Three forms of media today – earned, paid and owned.

Outrider are very focused on paid media, as it’s quick and results driven.

We’re looking at a GroupM, ComScore and M80: which behaviour of 6 segmented user groups. I’m not really sure what this slide is showing me, but there’s an area of overlap on a pie chart, and I think we’re looking at paid search behaviour for people pre-exposed to the brand through social media. Basically the more social media activity taking place the greater paid search activity and interaction.

Social media drives more search.

Search terms change and are more refined and with greater product detail.

Social and search work together.

Q – Mel “I’m so glad you brought up the concept of earned media, as in working with the Windows consumer brand, Windows set up loads of social feedback points and social touch points. They looked at RTs FB impressions, video impressions etc and in last four days of W7 launch, the team created over 220,000,000 impressions (including comments, interactions).

Our final panellist is Bas van den Beld

Building a personal brand through social media is the topic of this case study.

Bas – quick lowdown. Known for Search Cowboys, just started State of Search, as a boy – wanted to be a football player and around the age of 30 realised this wan’t going to happen…. so decided to become a famous football journalist.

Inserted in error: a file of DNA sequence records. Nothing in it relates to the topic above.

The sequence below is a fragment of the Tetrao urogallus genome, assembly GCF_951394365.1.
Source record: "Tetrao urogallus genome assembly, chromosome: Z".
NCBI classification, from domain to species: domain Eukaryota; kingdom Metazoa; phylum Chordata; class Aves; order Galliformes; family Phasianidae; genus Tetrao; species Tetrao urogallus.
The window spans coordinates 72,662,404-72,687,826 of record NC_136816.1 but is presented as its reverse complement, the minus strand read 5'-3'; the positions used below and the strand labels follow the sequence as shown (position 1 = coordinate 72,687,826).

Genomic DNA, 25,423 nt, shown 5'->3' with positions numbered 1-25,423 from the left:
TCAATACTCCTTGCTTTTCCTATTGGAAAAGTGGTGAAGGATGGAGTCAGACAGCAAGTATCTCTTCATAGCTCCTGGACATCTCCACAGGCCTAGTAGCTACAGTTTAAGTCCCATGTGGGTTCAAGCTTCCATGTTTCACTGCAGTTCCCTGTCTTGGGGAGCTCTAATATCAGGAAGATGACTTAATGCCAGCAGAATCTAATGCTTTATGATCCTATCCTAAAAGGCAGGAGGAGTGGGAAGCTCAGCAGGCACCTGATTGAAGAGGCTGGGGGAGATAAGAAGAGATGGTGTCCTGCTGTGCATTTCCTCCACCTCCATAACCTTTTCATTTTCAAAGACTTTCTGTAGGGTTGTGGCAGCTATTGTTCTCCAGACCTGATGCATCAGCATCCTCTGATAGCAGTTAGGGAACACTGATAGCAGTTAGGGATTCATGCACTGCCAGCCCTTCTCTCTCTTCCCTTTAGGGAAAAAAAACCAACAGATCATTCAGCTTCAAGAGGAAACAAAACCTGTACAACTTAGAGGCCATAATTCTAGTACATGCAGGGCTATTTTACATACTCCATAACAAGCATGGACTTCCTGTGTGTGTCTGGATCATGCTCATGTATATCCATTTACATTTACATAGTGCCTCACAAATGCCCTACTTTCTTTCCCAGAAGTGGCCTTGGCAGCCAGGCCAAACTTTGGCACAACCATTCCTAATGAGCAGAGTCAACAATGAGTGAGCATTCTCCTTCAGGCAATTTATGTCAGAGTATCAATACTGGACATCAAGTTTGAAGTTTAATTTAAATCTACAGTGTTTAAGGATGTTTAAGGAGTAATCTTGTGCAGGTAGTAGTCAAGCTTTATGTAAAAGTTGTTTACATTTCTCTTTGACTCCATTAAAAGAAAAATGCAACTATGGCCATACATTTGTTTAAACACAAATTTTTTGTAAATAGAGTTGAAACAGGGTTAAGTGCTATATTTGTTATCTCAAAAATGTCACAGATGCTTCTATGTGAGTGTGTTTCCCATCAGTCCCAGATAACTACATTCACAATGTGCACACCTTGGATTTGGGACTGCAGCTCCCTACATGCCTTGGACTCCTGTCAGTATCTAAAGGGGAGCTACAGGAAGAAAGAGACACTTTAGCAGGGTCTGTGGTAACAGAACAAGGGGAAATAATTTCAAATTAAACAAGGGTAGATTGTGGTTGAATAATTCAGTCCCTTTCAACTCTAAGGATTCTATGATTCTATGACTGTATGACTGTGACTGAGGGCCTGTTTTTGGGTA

Ok,.. so Bas isn’t a football journo (our gain) but because of the tools available, became famous in our industry.

Note: – it ain’t what you do it’s the way that you do it (my paraphrase).

We’re looking at the four elemental componants of the social mix.

Earth is the web (content, renew content, be present, share)

Fire is social media (be real, nurture, use right tools for right job, connect, interact, be everywhere, focus outside and be helpful)

Water is offline (help, interact, speak, make friends)

Air is search (do your SEO.) Bas gives the example of being in a car and hearing a radio ad. When the passenger gets home there’s a chance they will try to find you based on ad content – therefore consider search in everything).

Utilise all these four elements and most importantly don’t “silo” them. Bring the mix togther.  Cross-reference everything.

Also – another great value of this is social content is rich, and constitutes your universal search results.

Take-aways: Share… really share. Make friends by finding them first. Be recognisable, and consistent with your brand image (don’t confuse with too many picture versions.)

Mel wraps up by talking about the link between search and social and that it is very important, but does give an anecdote about a mobile company that urged people in an offline campaign to “search for I AM”, and they have to take out a huge paid campaign, as number 1 algo listing was a rather amusing, yet irreverant site something like

Q from audience about digg Sphinn etc to Bas: how do we socialise this stuff? – Bas, same principles apply. Grab your mates! IM works well here.

Mel – reminds us of this mornings FB stat from social 101. 21% of FB traffic comes from IM. IM is a social media tool, as is email.